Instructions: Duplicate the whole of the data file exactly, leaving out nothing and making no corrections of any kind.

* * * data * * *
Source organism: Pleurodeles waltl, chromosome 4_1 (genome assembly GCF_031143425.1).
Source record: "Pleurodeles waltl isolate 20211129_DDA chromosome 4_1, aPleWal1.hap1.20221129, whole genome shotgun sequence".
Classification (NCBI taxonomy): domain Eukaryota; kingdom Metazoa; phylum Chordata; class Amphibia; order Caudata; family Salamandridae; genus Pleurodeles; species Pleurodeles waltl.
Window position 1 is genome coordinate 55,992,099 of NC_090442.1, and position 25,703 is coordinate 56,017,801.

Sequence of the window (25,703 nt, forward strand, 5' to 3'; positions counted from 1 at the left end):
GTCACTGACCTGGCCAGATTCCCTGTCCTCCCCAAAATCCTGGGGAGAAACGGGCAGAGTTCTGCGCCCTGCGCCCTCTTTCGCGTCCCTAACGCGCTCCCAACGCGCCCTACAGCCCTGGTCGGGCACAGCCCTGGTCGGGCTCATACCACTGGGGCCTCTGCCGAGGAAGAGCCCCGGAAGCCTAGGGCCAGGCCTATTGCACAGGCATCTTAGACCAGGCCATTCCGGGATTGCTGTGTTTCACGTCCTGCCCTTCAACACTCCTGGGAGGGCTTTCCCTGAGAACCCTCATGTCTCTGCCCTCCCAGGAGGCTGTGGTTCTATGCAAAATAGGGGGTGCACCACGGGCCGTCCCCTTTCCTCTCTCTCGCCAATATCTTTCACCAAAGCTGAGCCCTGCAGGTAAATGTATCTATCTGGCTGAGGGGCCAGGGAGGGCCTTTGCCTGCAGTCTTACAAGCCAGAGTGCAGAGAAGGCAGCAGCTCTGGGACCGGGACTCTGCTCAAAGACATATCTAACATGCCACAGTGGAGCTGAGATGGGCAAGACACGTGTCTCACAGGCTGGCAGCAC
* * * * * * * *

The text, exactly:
Source organism: Pleurodeles waltl, chromosome 4_1 (genome assembly GCF_031143425.1).
Source record: "Pleurodeles waltl isolate 20211129_DDA chromosome 4_1, aPleWal1.hap1.20221129, whole genome shotgun sequence".
Classification (NCBI taxonomy): domain Eukaryota; kingdom Metazoa; phylum Chordata; class Amphibia; order Caudata; family Salamandridae; genus Pleurodeles; species Pleurodeles waltl.
Window position 1 is genome coordinate 55,992,099 of NC_090442.1, and position 25,703 is coordinate 56,017,801.

Sequence of the window (25,703 nt, forward strand, 5' to 3'; positions counted from 1 at the left end):
GTCACTGACCTGGCCAGATTCCCTGTCCTCCCCAAAATCCTGGGGAGAAACGGGCAGAGTTCTGCGCCCTGCGCCCTCTTTCGCGTCCCTAACGCGCTCCCAACGCGCCCTACAGCCCTGGTCGGGCACAGCCCTGGTCGGGCTCATACCACTGGGGCCTCTGCCGAGGAAGAGCCCCGGAAGCCTAGGGCCAGGCCTATTGCACAGGCATCTTAGACCAGGCCATTCCGGGATTGCTGTGTTTCACGTCCTGCCCTTCAACACTCCTGGGAGGGCTTTCCCTGAGAACCCTCATGTCTCTGCCCTCCCAGGAGGCTGTGGTTCTATGCAAAATAGGGGGTGCACCACGGGCCGTCCCCTTTCCTCTCTCTCGCCAATATCTTTCACCAAAGCTGAGCCCTGCAGGTAAATGTATCTATCTGGCTGAGGGGCCAGGGAGGGCCTTTGCCTGCAGTCTTACAAGCCAGAGTGCAGAGAAGGCAGCAGCTCTGGGACCGGGACTCTGCTCAAAGACATATCTAACATGCCACAGTGGAGCTGAGATGGGCAAGACACGTGTCTCACAGGCTGGCAGCAC